Sep. 19, 2017—A collaboration between Vanderbilt School of Engineering and North Carolina State University to identify the best way to analyze learning data is among the first recipients of NSF grants to address societal challenges through cross-disciplinary research.
Sep. 14, 2017—The Office of the Provost, as part of the Provost's Initiative to Enhance Research and Scholarship (PIERS), is providing a campuswide educational workshop Oct. 9 to support the diversification of faculty research portfolios.
Jun. 20, 2017—A study of stalagmite records from the White Moon Cave in the Santa Cruz Mountains finds the California coast was lashed by exceptionally wet and stormy weather for 150 years...8,200 years ago.
Jun. 5, 2017—Astronomers at Vanderbilt and Ohio State have discovered a planet like Jupiter zipping around its host star every day, boiling at temperatures hotter than most stars with a giant cometary tail.
May. 24, 2017—Vanderbilt researchers found a place where early Americans paused on their migrations south and "settled in for a good long while," suggesting a slower pace of settlement than originally believed.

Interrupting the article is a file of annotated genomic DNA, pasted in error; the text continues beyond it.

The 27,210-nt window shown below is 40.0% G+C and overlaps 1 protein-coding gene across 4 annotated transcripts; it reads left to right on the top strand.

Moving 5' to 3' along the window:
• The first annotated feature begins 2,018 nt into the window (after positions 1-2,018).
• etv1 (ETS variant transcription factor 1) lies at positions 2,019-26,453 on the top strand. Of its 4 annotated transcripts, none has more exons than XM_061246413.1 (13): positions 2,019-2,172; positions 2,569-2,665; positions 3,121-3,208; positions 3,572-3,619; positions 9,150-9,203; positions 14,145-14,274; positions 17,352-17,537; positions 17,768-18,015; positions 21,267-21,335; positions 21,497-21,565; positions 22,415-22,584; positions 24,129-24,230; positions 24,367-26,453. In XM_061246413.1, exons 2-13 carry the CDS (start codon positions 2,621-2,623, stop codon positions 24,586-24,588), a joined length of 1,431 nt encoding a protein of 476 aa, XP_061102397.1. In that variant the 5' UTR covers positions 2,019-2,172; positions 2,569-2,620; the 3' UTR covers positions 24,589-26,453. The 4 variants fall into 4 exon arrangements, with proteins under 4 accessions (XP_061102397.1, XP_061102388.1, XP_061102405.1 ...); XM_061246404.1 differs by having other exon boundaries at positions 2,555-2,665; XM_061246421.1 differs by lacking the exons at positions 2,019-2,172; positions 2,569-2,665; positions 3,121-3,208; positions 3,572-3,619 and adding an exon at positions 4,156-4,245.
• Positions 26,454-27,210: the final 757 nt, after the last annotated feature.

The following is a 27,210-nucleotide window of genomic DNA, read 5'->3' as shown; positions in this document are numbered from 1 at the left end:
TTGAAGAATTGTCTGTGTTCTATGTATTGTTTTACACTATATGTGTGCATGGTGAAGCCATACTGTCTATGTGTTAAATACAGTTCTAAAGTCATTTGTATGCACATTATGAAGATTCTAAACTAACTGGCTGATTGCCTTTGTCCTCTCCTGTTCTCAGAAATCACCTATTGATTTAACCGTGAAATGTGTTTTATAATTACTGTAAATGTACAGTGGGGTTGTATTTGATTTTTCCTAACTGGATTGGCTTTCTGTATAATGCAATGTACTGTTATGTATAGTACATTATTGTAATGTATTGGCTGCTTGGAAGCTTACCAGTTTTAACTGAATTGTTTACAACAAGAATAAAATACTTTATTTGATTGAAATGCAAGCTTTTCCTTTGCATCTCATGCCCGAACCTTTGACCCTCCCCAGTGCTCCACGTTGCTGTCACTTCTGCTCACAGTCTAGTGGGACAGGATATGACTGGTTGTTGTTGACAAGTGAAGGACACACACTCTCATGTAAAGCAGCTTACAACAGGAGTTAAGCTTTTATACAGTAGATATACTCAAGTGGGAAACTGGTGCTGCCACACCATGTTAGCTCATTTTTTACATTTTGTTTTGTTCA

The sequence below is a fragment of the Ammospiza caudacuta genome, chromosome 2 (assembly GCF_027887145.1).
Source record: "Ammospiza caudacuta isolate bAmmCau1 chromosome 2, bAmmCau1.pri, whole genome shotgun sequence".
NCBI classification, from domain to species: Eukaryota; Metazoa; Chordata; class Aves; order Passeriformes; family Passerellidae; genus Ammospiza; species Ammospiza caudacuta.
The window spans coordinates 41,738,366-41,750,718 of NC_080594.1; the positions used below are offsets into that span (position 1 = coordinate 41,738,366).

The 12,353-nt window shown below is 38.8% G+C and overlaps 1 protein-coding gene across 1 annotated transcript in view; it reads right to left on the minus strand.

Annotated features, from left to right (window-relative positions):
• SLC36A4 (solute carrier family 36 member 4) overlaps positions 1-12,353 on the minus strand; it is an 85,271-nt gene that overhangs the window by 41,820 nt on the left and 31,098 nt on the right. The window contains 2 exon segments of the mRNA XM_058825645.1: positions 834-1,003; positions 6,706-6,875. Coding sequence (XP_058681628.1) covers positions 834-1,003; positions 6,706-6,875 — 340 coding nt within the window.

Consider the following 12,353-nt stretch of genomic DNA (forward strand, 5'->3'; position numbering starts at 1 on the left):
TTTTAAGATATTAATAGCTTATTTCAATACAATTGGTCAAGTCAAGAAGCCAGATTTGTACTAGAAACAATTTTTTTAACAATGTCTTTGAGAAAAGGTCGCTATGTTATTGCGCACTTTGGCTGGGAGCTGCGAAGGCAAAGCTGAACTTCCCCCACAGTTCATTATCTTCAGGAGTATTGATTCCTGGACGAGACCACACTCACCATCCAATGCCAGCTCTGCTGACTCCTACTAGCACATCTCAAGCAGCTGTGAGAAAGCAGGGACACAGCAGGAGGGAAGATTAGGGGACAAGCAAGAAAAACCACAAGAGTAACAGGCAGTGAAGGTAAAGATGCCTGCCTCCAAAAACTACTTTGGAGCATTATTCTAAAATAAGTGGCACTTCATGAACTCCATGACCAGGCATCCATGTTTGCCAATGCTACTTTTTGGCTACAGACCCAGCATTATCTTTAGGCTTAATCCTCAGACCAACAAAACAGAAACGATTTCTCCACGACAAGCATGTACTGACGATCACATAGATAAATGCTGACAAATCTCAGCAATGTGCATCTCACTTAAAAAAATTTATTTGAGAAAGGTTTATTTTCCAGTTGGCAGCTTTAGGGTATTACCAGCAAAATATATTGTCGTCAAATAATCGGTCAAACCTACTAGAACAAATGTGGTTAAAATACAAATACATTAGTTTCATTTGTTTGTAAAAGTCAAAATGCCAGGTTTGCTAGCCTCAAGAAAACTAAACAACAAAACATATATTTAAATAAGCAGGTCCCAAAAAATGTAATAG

May. 4, 2017—The National Science Foundation recently selected 14 Vanderbilt graduate students in fields as diverse as mechanical engineering and psychology to receive Graduate Research Fellowships. The fellowships are highly sought-after because they provide students with $34,000 annually for three years and the freedom to conduct their research at any accredited U.S. university.
Apr. 19, 2017—Analysis of the microscopic wear on the teeth of three man-eating lions reveals that painful dental disease may have been what drove the cats to hunt humans instead of larger prey.
Apr. 14, 2017—Geneticists have developed an effective new method for identifying the genes that produce the chemicals plants use to protect themselves from predators, which are an important natural drug source.
Feb. 22, 2017—Scientists at Vanderbilt University have created a three-dimensional organ-on-a-chip that can mimic the heart’s amazing biomechanical properties in order to study cardiac disease, develop heart drugs.
Jan. 26, 2017—A new study has compared the diet of a variety of Australian megafaunal herbivores from the period when they were widespread (350,000 to 570,000 years ago) to a period when they were in decline (30,000 to 40,000 years ago) by studying their fossil teeth. The analysis suggests that climate change had a significant impact on their diets and may well have been a primary factor in their extinction.